Of course, because this industry is still in its infancy, it is unclear whether the company will be able to expand its loan book without encountering any asset quality issues. It will take some time to resolve any issues with asset quality.

Fortune India: Business News, Strategy, Finance and Corporate Insight

Analysts believe management will be able to meet its target of EBITDA break-even by the second quarter of FY24. Earnings Before Interest, Tax, Depreciation, and also Amortization is abbreviated as EBITDA.

JP Morgan forecasts a $33 million cash burn over the next three quarters until break-even in the second quarter. Given that the majority of the company’s business, payments, has high fixed costs with a low revenue contribution, the company’s ability to reduce fixed costs will be an important factor to monitor closely. If the company wishes to increase core profitability, this must be reduced.

The management team has a good chance of meeting its goals in the coming quarters.

Taking a risk

Investor trust in management’s ability to grow while cutting costs is ultimately required for Paytm to run a tight ship.

The grand vision that was expected to change the world has undoubtedly shrunk significantly, but the market price has also shrunk significantly. Paytm is now worth more than it was in 2016, which was more than five years ago.

Aside from the $127 million cash outlay for a buy-back, the cash in its book, which was $1.1 billion as of September 2022, covered nearly a third of its market cap. Furthermore, the Paytm board’s approval of a buyback at a main price of Rs 810 per share provides some psychological comfort.

Investing in Paytm is still fraught with ifs and buts, despite the fact that it is beginning to look appealing. The level of risk you can tolerate is largely determined by your temperament as an investor.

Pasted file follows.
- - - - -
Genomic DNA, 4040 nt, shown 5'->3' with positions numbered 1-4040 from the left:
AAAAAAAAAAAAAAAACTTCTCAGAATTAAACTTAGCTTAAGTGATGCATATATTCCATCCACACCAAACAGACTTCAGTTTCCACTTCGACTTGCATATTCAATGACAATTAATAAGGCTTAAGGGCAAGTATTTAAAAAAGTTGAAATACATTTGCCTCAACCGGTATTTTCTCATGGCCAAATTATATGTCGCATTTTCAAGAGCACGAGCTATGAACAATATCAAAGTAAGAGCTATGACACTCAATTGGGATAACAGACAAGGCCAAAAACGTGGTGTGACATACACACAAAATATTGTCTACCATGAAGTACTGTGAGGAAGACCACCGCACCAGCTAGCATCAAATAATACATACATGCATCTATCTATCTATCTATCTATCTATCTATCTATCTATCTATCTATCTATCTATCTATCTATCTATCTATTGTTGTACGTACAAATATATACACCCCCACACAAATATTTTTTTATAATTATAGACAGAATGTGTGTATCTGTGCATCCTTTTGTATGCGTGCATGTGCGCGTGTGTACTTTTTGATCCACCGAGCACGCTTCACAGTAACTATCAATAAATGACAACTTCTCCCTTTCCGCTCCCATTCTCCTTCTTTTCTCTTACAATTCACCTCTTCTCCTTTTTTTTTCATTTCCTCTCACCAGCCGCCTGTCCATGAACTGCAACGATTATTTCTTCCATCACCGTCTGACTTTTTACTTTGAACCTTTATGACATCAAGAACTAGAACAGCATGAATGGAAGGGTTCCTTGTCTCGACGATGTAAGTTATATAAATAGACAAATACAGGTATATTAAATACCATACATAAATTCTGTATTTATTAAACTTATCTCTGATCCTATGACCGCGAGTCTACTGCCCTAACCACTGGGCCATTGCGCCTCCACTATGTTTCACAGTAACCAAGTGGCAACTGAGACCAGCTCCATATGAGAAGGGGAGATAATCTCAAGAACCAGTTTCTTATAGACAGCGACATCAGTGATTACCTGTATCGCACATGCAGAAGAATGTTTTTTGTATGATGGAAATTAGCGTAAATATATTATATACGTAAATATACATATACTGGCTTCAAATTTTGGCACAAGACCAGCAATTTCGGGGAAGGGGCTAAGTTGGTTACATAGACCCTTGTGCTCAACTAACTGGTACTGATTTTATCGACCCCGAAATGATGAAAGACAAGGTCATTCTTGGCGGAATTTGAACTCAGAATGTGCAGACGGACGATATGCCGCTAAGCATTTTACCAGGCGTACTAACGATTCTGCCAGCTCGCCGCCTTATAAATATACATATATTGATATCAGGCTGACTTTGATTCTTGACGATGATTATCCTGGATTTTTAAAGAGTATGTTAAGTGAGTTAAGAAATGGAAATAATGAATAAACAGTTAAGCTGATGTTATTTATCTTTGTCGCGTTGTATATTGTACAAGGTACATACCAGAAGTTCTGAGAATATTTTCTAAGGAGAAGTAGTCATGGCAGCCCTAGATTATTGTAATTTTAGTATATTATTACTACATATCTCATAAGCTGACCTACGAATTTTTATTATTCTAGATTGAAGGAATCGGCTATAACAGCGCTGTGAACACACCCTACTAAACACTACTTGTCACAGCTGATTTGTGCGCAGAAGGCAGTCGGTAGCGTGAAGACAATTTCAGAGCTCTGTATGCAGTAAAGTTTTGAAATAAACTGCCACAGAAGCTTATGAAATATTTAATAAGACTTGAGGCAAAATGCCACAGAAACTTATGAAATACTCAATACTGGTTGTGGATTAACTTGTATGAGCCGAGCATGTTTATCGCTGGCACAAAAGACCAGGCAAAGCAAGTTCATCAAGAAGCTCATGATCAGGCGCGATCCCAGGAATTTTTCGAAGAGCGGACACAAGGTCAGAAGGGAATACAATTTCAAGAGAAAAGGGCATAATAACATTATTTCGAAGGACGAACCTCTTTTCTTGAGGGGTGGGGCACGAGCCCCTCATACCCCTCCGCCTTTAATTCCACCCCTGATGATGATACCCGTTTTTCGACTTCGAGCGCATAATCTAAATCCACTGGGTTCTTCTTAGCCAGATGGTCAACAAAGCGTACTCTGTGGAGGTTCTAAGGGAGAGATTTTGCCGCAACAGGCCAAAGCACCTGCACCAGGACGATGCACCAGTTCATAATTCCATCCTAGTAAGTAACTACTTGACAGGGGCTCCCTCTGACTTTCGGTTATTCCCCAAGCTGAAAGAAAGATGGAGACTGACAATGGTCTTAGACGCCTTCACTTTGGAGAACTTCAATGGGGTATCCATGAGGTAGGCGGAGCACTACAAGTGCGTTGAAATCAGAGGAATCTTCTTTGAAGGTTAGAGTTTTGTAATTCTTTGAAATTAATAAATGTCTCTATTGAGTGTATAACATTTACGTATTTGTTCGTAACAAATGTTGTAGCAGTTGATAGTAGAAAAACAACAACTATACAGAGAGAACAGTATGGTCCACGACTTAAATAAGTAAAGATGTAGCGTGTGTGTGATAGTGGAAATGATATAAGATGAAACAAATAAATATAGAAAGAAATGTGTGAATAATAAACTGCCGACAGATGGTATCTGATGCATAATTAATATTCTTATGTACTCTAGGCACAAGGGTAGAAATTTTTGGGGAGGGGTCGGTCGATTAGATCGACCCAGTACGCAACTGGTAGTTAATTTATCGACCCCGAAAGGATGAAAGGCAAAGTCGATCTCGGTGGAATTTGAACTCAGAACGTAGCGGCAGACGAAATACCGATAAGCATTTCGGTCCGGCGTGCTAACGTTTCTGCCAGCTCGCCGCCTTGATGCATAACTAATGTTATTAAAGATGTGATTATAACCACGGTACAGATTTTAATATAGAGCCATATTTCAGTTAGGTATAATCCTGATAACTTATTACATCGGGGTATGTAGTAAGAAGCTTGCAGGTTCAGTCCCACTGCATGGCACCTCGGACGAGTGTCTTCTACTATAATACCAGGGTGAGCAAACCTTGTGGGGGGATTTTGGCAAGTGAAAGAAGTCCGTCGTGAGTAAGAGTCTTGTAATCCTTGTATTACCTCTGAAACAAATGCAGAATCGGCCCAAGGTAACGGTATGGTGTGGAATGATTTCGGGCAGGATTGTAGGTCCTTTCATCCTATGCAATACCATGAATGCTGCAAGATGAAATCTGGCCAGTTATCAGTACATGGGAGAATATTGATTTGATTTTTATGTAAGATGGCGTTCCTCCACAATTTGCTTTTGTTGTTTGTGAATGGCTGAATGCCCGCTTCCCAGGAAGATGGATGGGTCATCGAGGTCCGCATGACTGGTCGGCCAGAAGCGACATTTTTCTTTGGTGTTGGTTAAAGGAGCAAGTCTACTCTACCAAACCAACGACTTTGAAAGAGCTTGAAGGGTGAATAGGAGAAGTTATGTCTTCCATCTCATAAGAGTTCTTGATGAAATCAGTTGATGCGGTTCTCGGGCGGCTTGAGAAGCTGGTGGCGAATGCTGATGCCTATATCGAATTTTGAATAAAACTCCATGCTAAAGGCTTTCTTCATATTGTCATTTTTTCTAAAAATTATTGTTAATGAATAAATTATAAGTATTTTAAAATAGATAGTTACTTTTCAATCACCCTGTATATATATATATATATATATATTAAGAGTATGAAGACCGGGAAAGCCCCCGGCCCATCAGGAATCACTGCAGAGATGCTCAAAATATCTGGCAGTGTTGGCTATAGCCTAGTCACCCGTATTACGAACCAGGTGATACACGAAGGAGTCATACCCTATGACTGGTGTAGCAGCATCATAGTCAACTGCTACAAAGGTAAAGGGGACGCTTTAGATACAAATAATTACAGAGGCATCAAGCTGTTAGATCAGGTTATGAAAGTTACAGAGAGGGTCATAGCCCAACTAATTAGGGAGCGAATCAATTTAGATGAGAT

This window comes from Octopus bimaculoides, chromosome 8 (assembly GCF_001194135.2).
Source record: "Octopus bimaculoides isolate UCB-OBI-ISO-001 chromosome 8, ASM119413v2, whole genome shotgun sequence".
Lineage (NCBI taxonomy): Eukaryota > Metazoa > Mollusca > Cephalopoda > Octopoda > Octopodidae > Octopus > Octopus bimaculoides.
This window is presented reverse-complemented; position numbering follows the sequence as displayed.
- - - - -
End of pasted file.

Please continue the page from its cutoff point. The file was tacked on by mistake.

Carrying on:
Paytm's 75% slump is world's worst for large IPOs in a decade

One year after its $2.4 billion IPO, the largest in India at the time, the company, whose founder compared its difficulties to those faced by Tesla Inc. shortly after the IPO, has seen its stock lose 75% of its market value.

According to Bloomberg data, the drop is the steepest first-year drop globally among IPOs that also raised at least the same amount since Spain’s Bankia SA’s 82% drop in 2012.

Paytm debuted at a time when India’s IPO market was enamoured with tech startups, but its dismal first anniversary reflects a loss of faith in the company’s ability to generate profits. It is one of many startups that listed with valuations that many thought were exaggerated.

This week, the stock’s losses widened as investors became concerned about the emergence of a potential rival owned by India’s largest conglomerate.

As a lock-up period stipulated in the IPO expired last week, Japan’s SoftBank Group Corp. sold Paytm shares, causing a three-day drop. Following a 30% drop in November, the drop from the IPO price of $2,150 is now 79%.

According to JM Financial Ltd. analysts led by Sachin Dixit, tech stocks have fallen across the board as investors sell off loss-making companies in the face of a deteriorating macroeconomic environment. “This feedback has been also well received by company managements,” the authors wrote, “and we are seeing all Indian internet companies not only prioritise profitability but also explicitly communicate the path forward.”

Paytm should buyback at IPO price': Fintech major gets slammed on Twitter over share buyback plan - BusinessToday

Paytm shares were also sold at the top of a marketed range following an offering that drew significant demand from investors and funds, despite never trading above the listing price.

“In every rally,” says Shridatta Bhandwaldar, head of equities at Canara Robeco Asset Management, “the market as a whole gets too excited about something.”

“From 2006 to 2008, we became overly optimistic about capital goods and construction firms. In 2013-2014, we were overly optimistic about midcaps. Between 2017 and 2019, we became overly optimistic about non-banking financial institutions, and between 2020 and 22 we became overly optimistic about technology. Despite the fact that these companies are still in their early stages, he continued, “some of these companies have good business models,” and “yet you feel there is not enough margin of safety.”

Edited by Prakriti Arora